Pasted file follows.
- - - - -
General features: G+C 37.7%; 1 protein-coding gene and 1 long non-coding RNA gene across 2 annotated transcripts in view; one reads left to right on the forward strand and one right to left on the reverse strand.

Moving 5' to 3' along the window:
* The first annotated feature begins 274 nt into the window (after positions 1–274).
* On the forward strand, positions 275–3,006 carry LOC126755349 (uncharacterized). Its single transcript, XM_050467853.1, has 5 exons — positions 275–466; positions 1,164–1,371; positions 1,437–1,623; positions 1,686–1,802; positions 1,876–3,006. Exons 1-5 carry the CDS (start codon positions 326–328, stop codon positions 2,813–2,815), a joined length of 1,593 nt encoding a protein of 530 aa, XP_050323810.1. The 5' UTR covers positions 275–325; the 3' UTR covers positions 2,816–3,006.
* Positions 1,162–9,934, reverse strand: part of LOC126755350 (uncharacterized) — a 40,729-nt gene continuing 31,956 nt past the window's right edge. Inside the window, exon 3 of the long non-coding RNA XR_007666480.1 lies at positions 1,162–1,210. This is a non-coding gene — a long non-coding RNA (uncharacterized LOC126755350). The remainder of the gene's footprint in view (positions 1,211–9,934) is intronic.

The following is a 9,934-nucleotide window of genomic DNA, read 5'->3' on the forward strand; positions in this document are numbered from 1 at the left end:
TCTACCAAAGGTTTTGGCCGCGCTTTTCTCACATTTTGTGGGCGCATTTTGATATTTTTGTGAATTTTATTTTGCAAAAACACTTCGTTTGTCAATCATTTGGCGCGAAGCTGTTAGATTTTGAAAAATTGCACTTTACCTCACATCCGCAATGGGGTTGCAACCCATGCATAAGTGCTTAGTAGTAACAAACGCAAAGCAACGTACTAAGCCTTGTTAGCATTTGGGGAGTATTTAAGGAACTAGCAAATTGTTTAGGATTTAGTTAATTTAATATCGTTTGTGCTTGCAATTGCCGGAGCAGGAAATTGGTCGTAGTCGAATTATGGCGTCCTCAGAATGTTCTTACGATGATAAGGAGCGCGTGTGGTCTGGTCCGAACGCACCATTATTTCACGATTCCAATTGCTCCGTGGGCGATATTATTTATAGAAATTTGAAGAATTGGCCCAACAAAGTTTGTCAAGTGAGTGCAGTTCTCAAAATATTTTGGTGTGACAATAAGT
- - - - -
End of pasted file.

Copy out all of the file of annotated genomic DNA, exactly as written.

General features: G+C 37.7%; 1 protein-coding gene and 1 long non-coding RNA gene across 2 annotated transcripts in view; one reads left to right on the forward strand and one right to left on the reverse strand.

Moving 5' to 3' along the window:
* The first annotated feature begins 274 nt into the window (after positions 1–274).
* On the forward strand, positions 275–3,006 carry LOC126755349 (uncharacterized). Its single transcript, XM_050467853.1, has 5 exons — positions 275–466; positions 1,164–1,371; positions 1,437–1,623; positions 1,686–1,802; positions 1,876–3,006. Exons 1-5 carry the CDS (start codon positions 326–328, stop codon positions 2,813–2,815), a joined length of 1,593 nt encoding a protein of 530 aa, XP_050323810.1. The 5' UTR covers positions 275–325; the 3' UTR covers positions 2,816–3,006.
* Positions 1,162–9,934, reverse strand: part of LOC126755350 (uncharacterized) — a 40,729-nt gene continuing 31,956 nt past the window's right edge. Inside the window, exon 3 of the long non-coding RNA XR_007666480.1 lies at positions 1,162–1,210. This is a non-coding gene — a long non-coding RNA (uncharacterized LOC126755350). The remainder of the gene's footprint in view (positions 1,211–9,934) is intronic.

The following is a 9,934-nucleotide window of genomic DNA, read 5'->3' on the forward strand; positions in this document are numbered from 1 at the left end:
TCTACCAAAGGTTTTGGCCGCGCTTTTCTCACATTTTGTGGGCGCATTTTGATATTTTTGTGAATTTTATTTTGCAAAAACACTTCGTTTGTCAATCATTTGGCGCGAAGCTGTTAGATTTTGAAAAATTGCACTTTACCTCACATCCGCAATGGGGTTGCAACCCATGCATAAGTGCTTAGTAGTAACAAACGCAAAGCAACGTACTAAGCCTTGTTAGCATTTGGGGAGTATTTAAGGAACTAGCAAATTGTTTAGGATTTAGTTAATTTAATATCGTTTGTGCTTGCAATTGCCGGAGCAGGAAATTGGTCGTAGTCGAATTATGGCGTCCTCAGAATGTTCTTACGATGATAAGGAGCGCGTGTGGTCTGGTCCGAACGCACCATTATTTCACGATTCCAATTGCTCCGTGGGCGATATTATTTATAGAAATTTGAAGAATTGGCCCAACAAAGTTTGTCAAGTGAGTGCAGTTCTCAAAATATTTTGGTGTGACAATAAGT